The $48 million question for Rhea County leaders at a Fall Creek Falls State Park workshop this weekend was how to raise the funds to pay for both a new justice center and a new high school.
County commissioners, the mayor and other officials addressed two proposed capital projects and general budget issues like centralized maintenance, solid waste, potential county raises and possible layoffs. Fewer than 10 county residents made the trip to sit in on parts of the meeting.
The county already authorized an investment services provider to get a bond rating to finance a new high school, which could cost as much as $35 million. But some commissioners are not convinced the county will have enough to repay the debt.
“I definitely don’t want to go down as the commission that broke the county,” said Jim Reed, a commissioner from Spring City, Tenn. “I’m scared that we’re not going to have enough growth come in to handle that school.”
A local CPA previously raised concerns about projections the investment services provider relied on in quoting the predicted terms of the bond. At least two commissioners raised more questions Saturday. Reed said an upcoming reappraisal of county properties could decrease revenue.
Also, County Mayor George Thacker told commissioners that Gov. Bill Haslam warned local officials they should prepare for a 30 percent drop in state funding.
In addition to the school project, the commission is considering building a justice center, which would contain a jail, courtrooms and potentially the county’s emergency services.
The state decertified the county’s jail in June, after the county already had taken steps to build a new high school. A jail committee is considering a model based on Henderson County’s justice center, which cost about $13 million, Sheriff Mike Neal told commissioners Saturday.
Finance Director Jim Graham estimated that repaying the debt for a $13 million justice center would require new revenue — either a $38 wheel tax or a 16 cent property tax increase.
Commissioners voted down a wheel tax once. They discussed seeking a private act from the General Assembly for the wheel tax, but Reed said Friday that route would not help them bypass placing the measure on the ballot for a citizen vote.
A feasibility study yielded three potential sites, one of which is close to a county elementary school. Commissioner Bill Hollin, who earlier in the workshop talked extensively about the county’s need to improve its economic development efforts, argued that site shouldn’t be considered.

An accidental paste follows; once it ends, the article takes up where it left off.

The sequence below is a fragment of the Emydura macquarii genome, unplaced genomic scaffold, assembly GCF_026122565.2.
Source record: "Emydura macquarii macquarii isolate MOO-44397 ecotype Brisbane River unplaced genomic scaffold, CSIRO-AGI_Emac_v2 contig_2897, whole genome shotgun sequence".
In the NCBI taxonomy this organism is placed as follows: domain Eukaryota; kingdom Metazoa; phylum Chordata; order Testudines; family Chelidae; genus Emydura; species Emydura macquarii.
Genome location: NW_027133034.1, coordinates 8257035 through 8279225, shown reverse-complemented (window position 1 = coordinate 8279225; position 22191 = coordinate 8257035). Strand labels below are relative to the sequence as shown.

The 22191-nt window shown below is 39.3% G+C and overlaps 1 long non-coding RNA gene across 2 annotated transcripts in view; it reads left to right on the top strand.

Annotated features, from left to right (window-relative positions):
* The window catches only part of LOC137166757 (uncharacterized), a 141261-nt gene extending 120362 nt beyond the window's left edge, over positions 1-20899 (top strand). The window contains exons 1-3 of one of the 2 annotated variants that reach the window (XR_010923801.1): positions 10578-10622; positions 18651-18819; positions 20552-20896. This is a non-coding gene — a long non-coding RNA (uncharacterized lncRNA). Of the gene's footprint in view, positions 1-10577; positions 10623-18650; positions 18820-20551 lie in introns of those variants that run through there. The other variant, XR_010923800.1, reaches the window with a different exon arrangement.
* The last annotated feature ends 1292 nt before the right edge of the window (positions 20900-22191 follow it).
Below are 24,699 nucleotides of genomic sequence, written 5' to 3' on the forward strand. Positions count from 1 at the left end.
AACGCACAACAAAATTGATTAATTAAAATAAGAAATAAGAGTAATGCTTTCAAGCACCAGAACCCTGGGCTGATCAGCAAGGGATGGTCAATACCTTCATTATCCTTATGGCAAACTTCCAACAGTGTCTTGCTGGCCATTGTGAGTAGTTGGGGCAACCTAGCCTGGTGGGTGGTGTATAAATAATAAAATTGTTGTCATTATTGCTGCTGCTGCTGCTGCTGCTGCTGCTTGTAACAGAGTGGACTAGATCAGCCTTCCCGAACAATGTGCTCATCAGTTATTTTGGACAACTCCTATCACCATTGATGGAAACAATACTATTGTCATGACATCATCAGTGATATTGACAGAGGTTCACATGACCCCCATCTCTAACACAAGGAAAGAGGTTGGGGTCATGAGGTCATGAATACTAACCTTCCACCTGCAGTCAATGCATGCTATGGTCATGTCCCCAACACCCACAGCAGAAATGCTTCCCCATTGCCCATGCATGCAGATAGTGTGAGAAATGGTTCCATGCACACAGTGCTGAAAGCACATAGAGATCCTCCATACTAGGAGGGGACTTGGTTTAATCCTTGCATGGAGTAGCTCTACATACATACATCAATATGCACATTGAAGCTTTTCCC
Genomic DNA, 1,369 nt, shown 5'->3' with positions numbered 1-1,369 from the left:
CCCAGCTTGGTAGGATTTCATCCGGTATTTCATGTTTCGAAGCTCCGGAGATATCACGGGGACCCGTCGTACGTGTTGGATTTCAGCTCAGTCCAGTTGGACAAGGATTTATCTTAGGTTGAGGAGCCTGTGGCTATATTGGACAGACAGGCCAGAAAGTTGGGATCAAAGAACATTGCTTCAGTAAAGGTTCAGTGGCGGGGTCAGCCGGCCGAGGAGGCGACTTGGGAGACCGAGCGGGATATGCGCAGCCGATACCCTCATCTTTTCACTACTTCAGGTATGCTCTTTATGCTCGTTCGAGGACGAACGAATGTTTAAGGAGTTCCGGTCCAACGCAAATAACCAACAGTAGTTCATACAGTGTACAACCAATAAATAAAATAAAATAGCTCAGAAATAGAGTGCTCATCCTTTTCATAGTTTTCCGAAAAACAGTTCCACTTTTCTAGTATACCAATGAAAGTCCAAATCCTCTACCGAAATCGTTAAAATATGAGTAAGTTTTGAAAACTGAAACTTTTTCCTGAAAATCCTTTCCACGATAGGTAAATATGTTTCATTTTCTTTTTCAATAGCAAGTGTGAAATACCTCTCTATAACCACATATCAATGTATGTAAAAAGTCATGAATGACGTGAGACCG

“I hate to show them a good looking school and 500 feet down the road show them a jail,” Hollin said.
Graham, who passed around a budget with a proposed 2 percent raise for county workers, said he once thought the county taxed property too much, but he’s changed his opinion. He said workers need a boost in morale after only receiving one raise in four years.
“We don’t tax enough,“ Graham said. A property tax of “$1.74 does not pay for the services Rhea County provides for its citizens.”
But several commissioners, including Reed, questioned the need of spending $140,000 to give that raise at a time when the county is scrambling to raise funds for a school and jail. Rhea County pays 100 percent of its workers’ health benefits.
“If we cannot afford to give a raise, what’s going to happen in two years?“ Reed asked “We’re either going to have to lay people off because we can’t afford to pay them or we’ve got to jack taxes.”
The commissioners and Thacker also talked about potentially laying off as many as five workers in the county’s centralized maintenance department, which is being restructured after the departure of former director Marty Derlak. After several rounds of attempting to tally the number of employees in that department, commissioners reached a consensus that it was 18.
“They can’t unstop a commode,” Commission Chairman Ronnie Raper said of some of the workers. At least one job that Raper estimated should have taken 11 days took 61.
Commissioners also asked Thacker to evaluate ways to reduce the cost of solid waste disposal, which lost the county more than $320,000 last year.
Commissioners kicked off their day with a breakfast buffet sponsored by Bell and Associates, the general contractor for the proposed high school.
Ansley Haman covers Hamilton County government. A native of Spring City, Tenn., she grew up reading the Chattanooga Times and Chattanooga Free Press, which sparked her passion for journalism. Ansley's happy to be home after a decade of adventures in more than 20 countries and 40 states. She gathered stories while living, working and studying in Swansea, Wales, Cape Town, South Africa, Washington, D.C., Atlanta, Ga., and Knoxville, Tenn. Along the way, she interned for ...